We’re all used to disclaimers at the end of movies saying, “This is a work of fiction. Any resemblance to actual events or locales or persons, living or dead, is entirely coincidental.” The new Netflix twist on a western, The Harder They Fall, turns that on its head, opening the film with the disclaimer, “While the events in this film are fictionalised... These people existed.”
The Harder They Fall marks Jeymes Samuel’s film directorial debut. Samuel builds an epic and bloody tale of revenge in the Wild West which assembles an all-star cast of African-American actors portraying real-world figures from the Old West.
The film stars Jonathan Majors, Idris Elba, Zazie Beetz, Delroy Lindo, LaKeith Stanfield, Danielle Deadwyler, Edi Gathegi, RJ Cyler, Damon Wayans Jr., Regina King…
Like any genre, the American Western has been reinvented many times over the years. The Harder They Fall, on Netflix this November, is a neo-Western adventure. The film overflows with modern style, symbolism, cinematic spectacle and peppered with music from Samuel and fellow producer Shawn Carter, aka JAY-Z.
The Harder They Fall tells us the story of Nat Love (Jonathan Majors), the leader of an outlaw gang with an affinity for robbing other criminals, who has made his life’s mission to avenge the murder of his parents committed by Rufus Buck (Idris Elba). When he discovers that Buck escaped from prison, he gets the gang back together for one final, dangerous, act of revenge. The only problem? They’ll need to get through Buck’s own deadly gang of outlaws before Nat can have his vengeance.
As a kid, Jeymes Samuel grew up watching Westerns. He loved these stories but he knew something wasn’t quite right about them: something was missing or more precisely, someone. The Hollywood westerns,Samuel and the world grew up with didn't reflect the truth of the mid-1800s old West.
When slavery was abolished in 1863, former slaves went West in search of a better life and many of them became cowboys. They represented a third of these workers and history tells us that women could be as pugnacious as any John Wayne!
Samuel loved Westerns so much that when Google was invented, he began to research black men and women of the Old West that we never got to learn about through movies.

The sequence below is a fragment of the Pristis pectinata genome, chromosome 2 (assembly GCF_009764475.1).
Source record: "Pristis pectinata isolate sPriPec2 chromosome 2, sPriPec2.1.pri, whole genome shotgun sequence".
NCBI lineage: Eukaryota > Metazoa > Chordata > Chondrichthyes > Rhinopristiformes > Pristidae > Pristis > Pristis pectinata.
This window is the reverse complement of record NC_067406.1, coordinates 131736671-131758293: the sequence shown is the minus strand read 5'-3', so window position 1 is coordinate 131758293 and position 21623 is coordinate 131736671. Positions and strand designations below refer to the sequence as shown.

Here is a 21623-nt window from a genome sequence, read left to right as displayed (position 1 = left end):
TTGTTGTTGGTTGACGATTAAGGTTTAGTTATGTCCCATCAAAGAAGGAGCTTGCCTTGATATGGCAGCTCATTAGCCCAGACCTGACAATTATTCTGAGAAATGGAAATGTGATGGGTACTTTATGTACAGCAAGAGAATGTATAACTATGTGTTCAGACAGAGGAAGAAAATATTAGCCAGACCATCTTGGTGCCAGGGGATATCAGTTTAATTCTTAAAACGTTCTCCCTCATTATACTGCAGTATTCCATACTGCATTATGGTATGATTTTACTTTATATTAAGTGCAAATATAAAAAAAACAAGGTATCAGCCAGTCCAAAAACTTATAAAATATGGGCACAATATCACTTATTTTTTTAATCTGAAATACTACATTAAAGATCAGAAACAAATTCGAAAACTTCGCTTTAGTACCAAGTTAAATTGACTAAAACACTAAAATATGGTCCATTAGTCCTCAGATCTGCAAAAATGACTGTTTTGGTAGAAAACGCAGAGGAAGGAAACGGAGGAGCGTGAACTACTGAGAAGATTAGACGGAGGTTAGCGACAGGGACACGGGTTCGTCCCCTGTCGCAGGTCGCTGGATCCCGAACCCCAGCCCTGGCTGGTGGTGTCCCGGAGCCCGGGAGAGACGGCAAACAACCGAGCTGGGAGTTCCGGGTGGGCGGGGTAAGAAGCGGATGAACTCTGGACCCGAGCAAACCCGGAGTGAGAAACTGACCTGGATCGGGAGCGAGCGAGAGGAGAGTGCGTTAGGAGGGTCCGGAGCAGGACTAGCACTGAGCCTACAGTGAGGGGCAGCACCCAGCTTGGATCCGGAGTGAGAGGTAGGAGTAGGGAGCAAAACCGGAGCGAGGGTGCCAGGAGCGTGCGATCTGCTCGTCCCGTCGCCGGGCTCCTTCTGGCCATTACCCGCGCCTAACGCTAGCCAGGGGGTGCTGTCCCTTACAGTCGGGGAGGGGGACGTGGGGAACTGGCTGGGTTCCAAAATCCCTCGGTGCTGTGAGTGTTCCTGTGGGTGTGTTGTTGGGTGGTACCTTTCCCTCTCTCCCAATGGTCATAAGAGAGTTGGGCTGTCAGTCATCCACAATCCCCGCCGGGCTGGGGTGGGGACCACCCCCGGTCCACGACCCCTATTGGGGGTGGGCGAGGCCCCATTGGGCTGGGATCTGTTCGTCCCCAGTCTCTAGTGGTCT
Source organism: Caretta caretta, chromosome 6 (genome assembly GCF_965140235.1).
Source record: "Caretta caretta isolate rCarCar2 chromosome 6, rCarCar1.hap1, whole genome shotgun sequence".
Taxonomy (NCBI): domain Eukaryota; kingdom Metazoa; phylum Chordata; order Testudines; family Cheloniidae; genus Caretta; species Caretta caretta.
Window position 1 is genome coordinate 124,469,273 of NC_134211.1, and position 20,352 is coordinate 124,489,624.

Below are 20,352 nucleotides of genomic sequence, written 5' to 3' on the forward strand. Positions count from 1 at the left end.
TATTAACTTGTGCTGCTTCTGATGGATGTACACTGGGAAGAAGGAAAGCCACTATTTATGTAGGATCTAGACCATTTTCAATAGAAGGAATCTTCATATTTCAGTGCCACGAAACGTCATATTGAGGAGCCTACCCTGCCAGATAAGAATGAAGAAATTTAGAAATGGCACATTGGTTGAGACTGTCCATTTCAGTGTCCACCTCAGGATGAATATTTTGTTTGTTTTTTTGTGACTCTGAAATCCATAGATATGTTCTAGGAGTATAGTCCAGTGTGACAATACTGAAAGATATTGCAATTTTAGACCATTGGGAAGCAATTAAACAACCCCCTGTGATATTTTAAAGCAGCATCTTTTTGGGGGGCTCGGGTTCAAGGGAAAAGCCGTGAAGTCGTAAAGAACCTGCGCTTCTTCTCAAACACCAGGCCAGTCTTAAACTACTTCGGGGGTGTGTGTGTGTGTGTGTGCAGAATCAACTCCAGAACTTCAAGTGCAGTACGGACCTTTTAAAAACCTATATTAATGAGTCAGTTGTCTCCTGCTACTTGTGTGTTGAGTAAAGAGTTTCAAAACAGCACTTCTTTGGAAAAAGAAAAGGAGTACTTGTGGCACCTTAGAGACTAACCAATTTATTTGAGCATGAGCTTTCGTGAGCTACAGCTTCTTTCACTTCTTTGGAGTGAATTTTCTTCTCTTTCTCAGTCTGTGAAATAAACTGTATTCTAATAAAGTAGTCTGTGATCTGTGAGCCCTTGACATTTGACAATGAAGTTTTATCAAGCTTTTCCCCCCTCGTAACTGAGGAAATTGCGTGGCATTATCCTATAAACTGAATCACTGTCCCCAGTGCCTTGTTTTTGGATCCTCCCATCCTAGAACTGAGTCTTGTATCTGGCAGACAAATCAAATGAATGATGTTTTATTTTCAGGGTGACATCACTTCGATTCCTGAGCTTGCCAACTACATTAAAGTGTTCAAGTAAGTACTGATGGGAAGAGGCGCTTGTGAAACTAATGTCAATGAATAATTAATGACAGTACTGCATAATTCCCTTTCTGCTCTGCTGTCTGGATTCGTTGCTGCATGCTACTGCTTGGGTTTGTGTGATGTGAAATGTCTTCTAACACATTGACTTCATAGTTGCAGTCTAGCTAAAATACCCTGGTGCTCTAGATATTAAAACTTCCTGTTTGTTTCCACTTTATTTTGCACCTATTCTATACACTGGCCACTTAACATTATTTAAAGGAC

Is The Harder They Fall Based on a True Story?
Being a storyteller, he gathered these real people — who all lived in different places in the West at different times throughout the 19th century — and wove their essence and purpose into a screenplay.
The Netflix movie largely depicts fictional events but nearly every character is inspired by real occurrences and the lives of Black cowboys and outlaws in the Old West.
Nat Love was a real cowboy born in Tennessee in 1854. Known as "Deadwood Dick," he moved to the West when he was 16 to herd cattle. He released an autobiography in 1907 called, Life and Adventures of Nat Love, Better Known in the Cattle Country as 'Deadwood Dick,' by Himself. The book recounts his life, including how he crossed paths with other famous cowboys like Pat Garrett, Billy the Kid and more.
The real Rufus Buck Gang was active for a relatively short time between 1895 and 1896 around the Arkansas and Oklahoma areas. In the film, Rufus Buck is an active criminal with a gang for over thirty years. The real Rufus Buck was only eighteen years old at the height of his notoriety.
Other characters in the film, like Bass Reeves and Cherokee Bill are also similarly inspired by real-life counterparts.
The Harder They Fall continues a current wave of Black storytellers mining historical material for their work. Samuel made this film to call attention to how Black pioneers shaped the culture and history of the American West but have since been cut out of its legacy.
“We have been ignored from the history of the Old West and the cinematic presentation of what the Old West was,” Samuel told the New York Times earlier this month.
Samuel hopes that : “After this movie, no one will ever say there were no people of color in the Old West. So we had to remember as we were making this movie: it would be fun to make but also a true historical statement. Black people, Asian people, all people of color and women deserve a film like this that is done on an epic scale.”
If you're studying John Ford's The Searchers with your LLCER Terminale students, this would make an interesting contrast, showing how the western genre has developed.